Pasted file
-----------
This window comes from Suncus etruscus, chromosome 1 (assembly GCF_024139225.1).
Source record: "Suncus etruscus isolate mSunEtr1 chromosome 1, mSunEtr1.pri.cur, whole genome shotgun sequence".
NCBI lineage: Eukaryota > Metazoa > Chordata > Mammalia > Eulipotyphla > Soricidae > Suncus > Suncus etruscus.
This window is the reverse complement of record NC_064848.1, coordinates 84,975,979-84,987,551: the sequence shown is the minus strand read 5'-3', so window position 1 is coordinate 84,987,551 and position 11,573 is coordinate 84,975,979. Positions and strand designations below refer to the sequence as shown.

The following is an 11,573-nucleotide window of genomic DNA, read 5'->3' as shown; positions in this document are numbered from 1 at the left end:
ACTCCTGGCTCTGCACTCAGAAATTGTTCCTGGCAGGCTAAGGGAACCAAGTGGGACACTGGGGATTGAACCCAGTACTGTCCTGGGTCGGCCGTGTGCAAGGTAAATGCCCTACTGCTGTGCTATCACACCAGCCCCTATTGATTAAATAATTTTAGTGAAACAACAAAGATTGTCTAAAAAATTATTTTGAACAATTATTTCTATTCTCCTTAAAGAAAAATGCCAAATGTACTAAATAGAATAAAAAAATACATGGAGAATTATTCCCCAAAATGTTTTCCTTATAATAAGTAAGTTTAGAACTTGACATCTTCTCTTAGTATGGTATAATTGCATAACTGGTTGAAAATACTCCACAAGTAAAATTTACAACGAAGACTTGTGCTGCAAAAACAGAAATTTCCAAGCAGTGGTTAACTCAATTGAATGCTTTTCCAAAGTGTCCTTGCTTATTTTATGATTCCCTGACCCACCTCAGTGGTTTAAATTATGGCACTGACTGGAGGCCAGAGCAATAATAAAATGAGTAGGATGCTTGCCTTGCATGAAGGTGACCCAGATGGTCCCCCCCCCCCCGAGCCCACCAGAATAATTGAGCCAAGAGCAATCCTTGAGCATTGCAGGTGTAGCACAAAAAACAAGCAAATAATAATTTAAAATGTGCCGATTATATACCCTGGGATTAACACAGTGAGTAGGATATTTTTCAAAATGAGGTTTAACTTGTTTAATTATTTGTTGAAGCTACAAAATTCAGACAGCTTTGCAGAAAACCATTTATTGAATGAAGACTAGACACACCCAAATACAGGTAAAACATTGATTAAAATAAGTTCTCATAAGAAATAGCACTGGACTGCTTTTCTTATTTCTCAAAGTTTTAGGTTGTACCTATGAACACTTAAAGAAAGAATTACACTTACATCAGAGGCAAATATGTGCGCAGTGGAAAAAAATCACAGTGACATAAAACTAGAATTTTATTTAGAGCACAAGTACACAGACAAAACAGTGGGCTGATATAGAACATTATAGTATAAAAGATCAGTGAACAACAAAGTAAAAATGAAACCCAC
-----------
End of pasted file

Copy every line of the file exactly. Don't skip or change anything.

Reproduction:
This window comes from Suncus etruscus, chromosome 1 (assembly GCF_024139225.1).
Source record: "Suncus etruscus isolate mSunEtr1 chromosome 1, mSunEtr1.pri.cur, whole genome shotgun sequence".
NCBI lineage: Eukaryota > Metazoa > Chordata > Mammalia > Eulipotyphla > Soricidae > Suncus > Suncus etruscus.
This window is the reverse complement of record NC_064848.1, coordinates 84,975,979-84,987,551: the sequence shown is the minus strand read 5'-3', so window position 1 is coordinate 84,987,551 and position 11,573 is coordinate 84,975,979. Positions and strand designations below refer to the sequence as shown.

The following is an 11,573-nucleotide window of genomic DNA, read 5'->3' as shown; positions in this document are numbered from 1 at the left end:
ACTCCTGGCTCTGCACTCAGAAATTGTTCCTGGCAGGCTAAGGGAACCAAGTGGGACACTGGGGATTGAACCCAGTACTGTCCTGGGTCGGCCGTGTGCAAGGTAAATGCCCTACTGCTGTGCTATCACACCAGCCCCTATTGATTAAATAATTTTAGTGAAACAACAAAGATTGTCTAAAAAATTATTTTGAACAATTATTTCTATTCTCCTTAAAGAAAAATGCCAAATGTACTAAATAGAATAAAAAAATACATGGAGAATTATTCCCCAAAATGTTTTCCTTATAATAAGTAAGTTTAGAACTTGACATCTTCTCTTAGTATGGTATAATTGCATAACTGGTTGAAAATACTCCACAAGTAAAATTTACAACGAAGACTTGTGCTGCAAAAACAGAAATTTCCAAGCAGTGGTTAACTCAATTGAATGCTTTTCCAAAGTGTCCTTGCTTATTTTATGATTCCCTGACCCACCTCAGTGGTTTAAATTATGGCACTGACTGGAGGCCAGAGCAATAATAAAATGAGTAGGATGCTTGCCTTGCATGAAGGTGACCCAGATGGTCCCCCCCCCCCCGAGCCCACCAGAATAATTGAGCCAAGAGCAATCCTTGAGCATTGCAGGTGTAGCACAAAAAACAAGCAAATAATAATTTAAAATGTGCCGATTATATACCCTGGGATTAACACAGTGAGTAGGATATTTTTCAAAATGAGGTTTAACTTGTTTAATTATTTGTTGAAGCTACAAAATTCAGACAGCTTTGCAGAAAACCATTTATTGAATGAAGACTAGACACACCCAAATACAGGTAAAACATTGATTAAAATAAGTTCTCATAAGAAATAGCACTGGACTGCTTTTCTTATTTCTCAAAGTTTTAGGTTGTACCTATGAACACTTAAAGAAAGAATTACACTTACATCAGAGGCAAATATGTGCGCAGTGGAAAAAAATCACAGTGACATAAAACTAGAATTTTATTTAGAGCACAAGTACACAGACAAAACAGTGGGCTGATATAGAACATTATAGTATAAAAGATCAGTGAACAACAAAGTAAAAATGAAACCCAC